A smooth crossing and straight off the boat into the hordes of touts trying to sell you taxi tours, car rental, scooter rental, restaurants (even before 10am!), boat hire and boat trips. I had already done my research so I knew I wanted to go on one of the boat trips out to the blue grotto, and before I’d left England I’d checked on line so I knew the name of the company that was offering the best deal. Unfortunately for them, it was their tout who got to me first and desperate to make a sale (I don’t think very many punters were biting) gave me a discount on the rate (only 50 cents, but I let him believe it was enough to persuade me!)
The tour set out from the harbour round to the blue grotto where an interesting in-sea boat transfer takes place from the motor launch into the very small row boats that fit through the tiny gap into the cave. You only get a couple of minutes in the cave (which for the price they charge makes it incredibly expensive), but it is stunning.
The boat dropped us back in the harbour as another ship from the mainland was landing at a different jetty; consequently our landing stage was devoid of touts so I was able to wander out of the harbour unmolested.
I popped to the transport kiosk and brought a day ticket for the bus and then joined the quite long queue for the bus to Anacapri. The queue may have been long, and the bus tiny, but it possessed Tardidic qualities to swallow up passengers. It meant I didn’t have the most comfortable of journeys standing on the exit door steps, but it did mean I had a first class view of the journey up the mountain to Anacapri, the stunning switchback roads and at times the sensation that you were actually flying over the island rather than still being connected to it.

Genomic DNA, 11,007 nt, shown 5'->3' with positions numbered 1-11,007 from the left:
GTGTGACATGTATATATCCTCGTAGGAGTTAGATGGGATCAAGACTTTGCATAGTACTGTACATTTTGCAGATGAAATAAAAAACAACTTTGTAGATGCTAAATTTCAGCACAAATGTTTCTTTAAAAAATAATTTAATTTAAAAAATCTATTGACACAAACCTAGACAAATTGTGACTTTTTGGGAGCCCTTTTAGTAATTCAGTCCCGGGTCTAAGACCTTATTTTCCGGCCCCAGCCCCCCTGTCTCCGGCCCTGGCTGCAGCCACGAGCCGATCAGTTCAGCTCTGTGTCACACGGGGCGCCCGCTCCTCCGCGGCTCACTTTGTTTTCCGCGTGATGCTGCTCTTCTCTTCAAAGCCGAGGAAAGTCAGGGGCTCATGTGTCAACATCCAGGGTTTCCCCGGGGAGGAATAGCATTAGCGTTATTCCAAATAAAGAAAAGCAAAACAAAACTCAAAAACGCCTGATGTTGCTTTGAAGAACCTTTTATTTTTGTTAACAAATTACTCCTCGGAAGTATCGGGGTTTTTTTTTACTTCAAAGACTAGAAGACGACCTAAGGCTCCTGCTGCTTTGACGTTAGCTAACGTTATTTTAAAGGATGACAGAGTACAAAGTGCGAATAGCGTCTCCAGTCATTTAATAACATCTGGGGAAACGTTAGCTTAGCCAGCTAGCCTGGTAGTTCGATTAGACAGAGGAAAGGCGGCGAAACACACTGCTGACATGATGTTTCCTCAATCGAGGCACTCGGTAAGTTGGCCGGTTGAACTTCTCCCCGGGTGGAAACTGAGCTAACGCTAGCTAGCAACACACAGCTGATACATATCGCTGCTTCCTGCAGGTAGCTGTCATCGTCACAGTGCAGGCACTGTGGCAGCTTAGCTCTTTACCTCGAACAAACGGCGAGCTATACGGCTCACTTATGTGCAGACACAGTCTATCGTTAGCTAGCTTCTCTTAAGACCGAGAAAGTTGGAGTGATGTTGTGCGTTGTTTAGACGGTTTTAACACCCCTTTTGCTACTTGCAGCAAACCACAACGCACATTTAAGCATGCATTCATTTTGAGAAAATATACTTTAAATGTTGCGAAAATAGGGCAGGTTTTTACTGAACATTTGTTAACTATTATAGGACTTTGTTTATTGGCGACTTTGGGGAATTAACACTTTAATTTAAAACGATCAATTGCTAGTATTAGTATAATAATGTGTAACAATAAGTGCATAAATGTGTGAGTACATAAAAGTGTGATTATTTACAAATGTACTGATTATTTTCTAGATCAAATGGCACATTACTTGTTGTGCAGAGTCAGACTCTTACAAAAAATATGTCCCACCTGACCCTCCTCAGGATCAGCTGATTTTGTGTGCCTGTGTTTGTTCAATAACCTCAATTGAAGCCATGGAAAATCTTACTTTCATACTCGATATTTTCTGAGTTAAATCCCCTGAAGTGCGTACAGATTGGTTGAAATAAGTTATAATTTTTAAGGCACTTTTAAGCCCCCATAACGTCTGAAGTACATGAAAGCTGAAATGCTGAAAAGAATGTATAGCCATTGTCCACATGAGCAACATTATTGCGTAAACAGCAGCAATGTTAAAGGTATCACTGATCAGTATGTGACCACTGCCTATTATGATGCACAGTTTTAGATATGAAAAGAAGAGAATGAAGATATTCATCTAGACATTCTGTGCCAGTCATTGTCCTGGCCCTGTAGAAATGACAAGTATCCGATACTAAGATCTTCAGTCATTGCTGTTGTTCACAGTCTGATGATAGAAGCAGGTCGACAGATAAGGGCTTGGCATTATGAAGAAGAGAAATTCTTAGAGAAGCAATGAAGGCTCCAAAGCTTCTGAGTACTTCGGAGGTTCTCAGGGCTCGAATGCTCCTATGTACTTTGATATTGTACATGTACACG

In Anacapri I had a quick look around the town, and then caught the chairlift up to the highest point on the island the summit of Monte Solero. It took about 15 minutes to make the journey up and with all the noise of the town fading away, and just the squeak of the wheels on the support columns it was incredibly peaceful. From the summit the views over the island and across the bay of Naples were simply stunning.
Having descended I caught the bus out to the far end of the island at Faro to have a quick look around, there wasn’t much to see other than a lighthouse that’s still in use and therefore closed to the public, and a beach. I headed back to Anacapri and then caught the bus into the main town of Capri to have a look around there. Compared to Anacapri, Capri is incredibly busy, very expensive and defiantly more a place where people come to be seen. I had a short wander around the centre, but after the pleasantness of Anacapri and the quietness of Faro I couldn’t warm to the place so, with a boat back to Sorrento leaving within 30 minutes, I caught a bus back down to the harbour and made my way back to Sorrento.
I had a quick stop for a late afternoon snack in a café on the beach near the harbour and then went for a wander around the town centre for a short while, before heading back to the flat to freshen up and then back out for dinner in a little restaurant just round the corner form the apartment block.